Bruce Dorris, J.D., CFE, CPA
ACFE Program Director
As we celebrate Halloween going into All Saints Day, I can’t help but think of some of the evil people I have prosecuted during my public career -- and I dealt with some rogues during those 13 years I was a prosecutor. I put all sorts of criminals in jail during that time, violent and non-violent alike, some defendants worse than others. But regardless of the type of crime, they all had one thing in common –victims.
I have tremendous sympathy with the victims of crimes, both financial and non-financial. In fact, there are several families with whom I still remain in contact. I’ve visited victims in courtrooms, in hospitals and in their homes. They are generally mad, sad or both. But like All Saints Day is a day of recognition for people who gave themselves for others, there is at least a glimmer of hope for many victims knowing that someone cares about their losses and fights for them and with them to obtain justice. Knowing that a fraud examiner took the time to hear their case, or walk them through the process, means so much to a financial crime victim. Knowing that they have a voice through you, the CFE, assures them that they will be heard and not forgotten.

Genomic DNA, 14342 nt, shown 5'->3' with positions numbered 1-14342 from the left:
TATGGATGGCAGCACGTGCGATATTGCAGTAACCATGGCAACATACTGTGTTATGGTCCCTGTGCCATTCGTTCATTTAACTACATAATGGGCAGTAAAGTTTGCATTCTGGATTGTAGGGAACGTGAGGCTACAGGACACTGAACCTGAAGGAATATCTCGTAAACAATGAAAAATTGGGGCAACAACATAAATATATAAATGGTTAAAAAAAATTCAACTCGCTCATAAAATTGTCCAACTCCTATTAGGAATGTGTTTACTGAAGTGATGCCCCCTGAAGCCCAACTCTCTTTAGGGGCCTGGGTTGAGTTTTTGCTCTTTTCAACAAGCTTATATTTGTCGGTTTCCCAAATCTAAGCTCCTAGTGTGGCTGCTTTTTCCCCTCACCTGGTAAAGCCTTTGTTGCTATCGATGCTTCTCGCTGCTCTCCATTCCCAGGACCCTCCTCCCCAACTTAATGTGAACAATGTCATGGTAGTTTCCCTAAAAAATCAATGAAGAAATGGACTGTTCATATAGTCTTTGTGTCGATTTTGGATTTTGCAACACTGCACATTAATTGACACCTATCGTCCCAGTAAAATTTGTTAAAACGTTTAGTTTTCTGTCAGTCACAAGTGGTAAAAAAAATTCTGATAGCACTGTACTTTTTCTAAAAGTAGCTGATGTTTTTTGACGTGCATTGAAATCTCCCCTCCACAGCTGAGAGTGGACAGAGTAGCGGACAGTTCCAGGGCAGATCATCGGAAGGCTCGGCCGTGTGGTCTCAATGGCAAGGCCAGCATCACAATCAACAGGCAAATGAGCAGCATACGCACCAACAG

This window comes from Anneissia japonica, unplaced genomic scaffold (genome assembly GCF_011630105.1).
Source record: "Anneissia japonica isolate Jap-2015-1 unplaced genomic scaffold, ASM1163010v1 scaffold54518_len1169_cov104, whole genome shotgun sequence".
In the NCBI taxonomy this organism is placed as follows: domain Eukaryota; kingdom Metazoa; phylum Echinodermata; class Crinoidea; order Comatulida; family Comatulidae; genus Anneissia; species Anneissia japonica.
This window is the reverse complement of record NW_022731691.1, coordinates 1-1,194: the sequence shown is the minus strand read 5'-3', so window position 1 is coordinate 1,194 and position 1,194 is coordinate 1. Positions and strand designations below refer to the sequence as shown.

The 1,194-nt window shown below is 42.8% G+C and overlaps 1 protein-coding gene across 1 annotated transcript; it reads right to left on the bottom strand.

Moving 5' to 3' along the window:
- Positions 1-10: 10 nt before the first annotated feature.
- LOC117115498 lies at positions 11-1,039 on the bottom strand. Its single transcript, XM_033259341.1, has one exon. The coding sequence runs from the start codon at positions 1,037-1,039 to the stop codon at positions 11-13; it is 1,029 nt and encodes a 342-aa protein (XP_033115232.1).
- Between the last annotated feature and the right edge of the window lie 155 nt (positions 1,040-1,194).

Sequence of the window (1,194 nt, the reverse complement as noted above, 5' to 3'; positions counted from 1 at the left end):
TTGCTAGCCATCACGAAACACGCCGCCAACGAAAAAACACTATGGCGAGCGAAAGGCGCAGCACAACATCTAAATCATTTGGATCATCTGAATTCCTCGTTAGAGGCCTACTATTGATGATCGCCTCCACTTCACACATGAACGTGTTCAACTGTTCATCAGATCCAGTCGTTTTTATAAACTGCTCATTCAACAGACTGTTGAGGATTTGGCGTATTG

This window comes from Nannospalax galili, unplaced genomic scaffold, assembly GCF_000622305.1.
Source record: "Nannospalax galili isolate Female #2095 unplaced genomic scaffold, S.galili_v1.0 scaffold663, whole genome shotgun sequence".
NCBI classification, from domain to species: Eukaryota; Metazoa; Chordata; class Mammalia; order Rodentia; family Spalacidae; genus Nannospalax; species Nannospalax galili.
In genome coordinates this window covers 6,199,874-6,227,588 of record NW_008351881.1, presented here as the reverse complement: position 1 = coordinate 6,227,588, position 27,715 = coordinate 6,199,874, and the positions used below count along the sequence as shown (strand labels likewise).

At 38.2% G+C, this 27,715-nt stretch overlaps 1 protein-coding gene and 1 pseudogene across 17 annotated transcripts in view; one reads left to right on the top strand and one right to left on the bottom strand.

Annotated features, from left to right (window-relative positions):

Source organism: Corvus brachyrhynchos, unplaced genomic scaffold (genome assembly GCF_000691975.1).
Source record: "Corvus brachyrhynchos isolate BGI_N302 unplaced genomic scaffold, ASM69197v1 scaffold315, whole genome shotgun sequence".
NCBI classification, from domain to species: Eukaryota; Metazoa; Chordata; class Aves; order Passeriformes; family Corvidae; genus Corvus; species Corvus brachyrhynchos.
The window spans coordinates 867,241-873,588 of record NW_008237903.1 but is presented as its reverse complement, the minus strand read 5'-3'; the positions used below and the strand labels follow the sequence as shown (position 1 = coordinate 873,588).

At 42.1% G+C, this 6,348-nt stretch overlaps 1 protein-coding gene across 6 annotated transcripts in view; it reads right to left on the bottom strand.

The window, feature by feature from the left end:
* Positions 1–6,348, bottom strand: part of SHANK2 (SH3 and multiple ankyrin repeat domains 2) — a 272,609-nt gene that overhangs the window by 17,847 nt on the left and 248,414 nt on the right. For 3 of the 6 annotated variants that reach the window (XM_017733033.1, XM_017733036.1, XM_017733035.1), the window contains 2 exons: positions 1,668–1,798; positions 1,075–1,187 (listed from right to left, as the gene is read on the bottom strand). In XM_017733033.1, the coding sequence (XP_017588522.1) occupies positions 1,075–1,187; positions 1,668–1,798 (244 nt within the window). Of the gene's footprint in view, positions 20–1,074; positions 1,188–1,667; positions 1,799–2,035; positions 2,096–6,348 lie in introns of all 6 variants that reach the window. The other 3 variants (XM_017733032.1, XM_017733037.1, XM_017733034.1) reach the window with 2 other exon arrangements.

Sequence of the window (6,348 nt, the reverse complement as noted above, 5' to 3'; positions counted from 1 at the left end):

As we prepare for International Fraud Awareness Week next week and the important resources it highlights, I urge you to remember the impact the fraudster has on the person he or she is trying to fleece – the victim. Though we have many tools available as fraud examiners to prevent and detect fraud, there is still a human side that is not so easily “fixed.” From the loss of a family’s savings to the loss of a job due to company financial mismanagement, fraud takes a human toll. We should be proud to be a part of a profession that is dedicated to preventing these crimes and helping people who are victimized by them.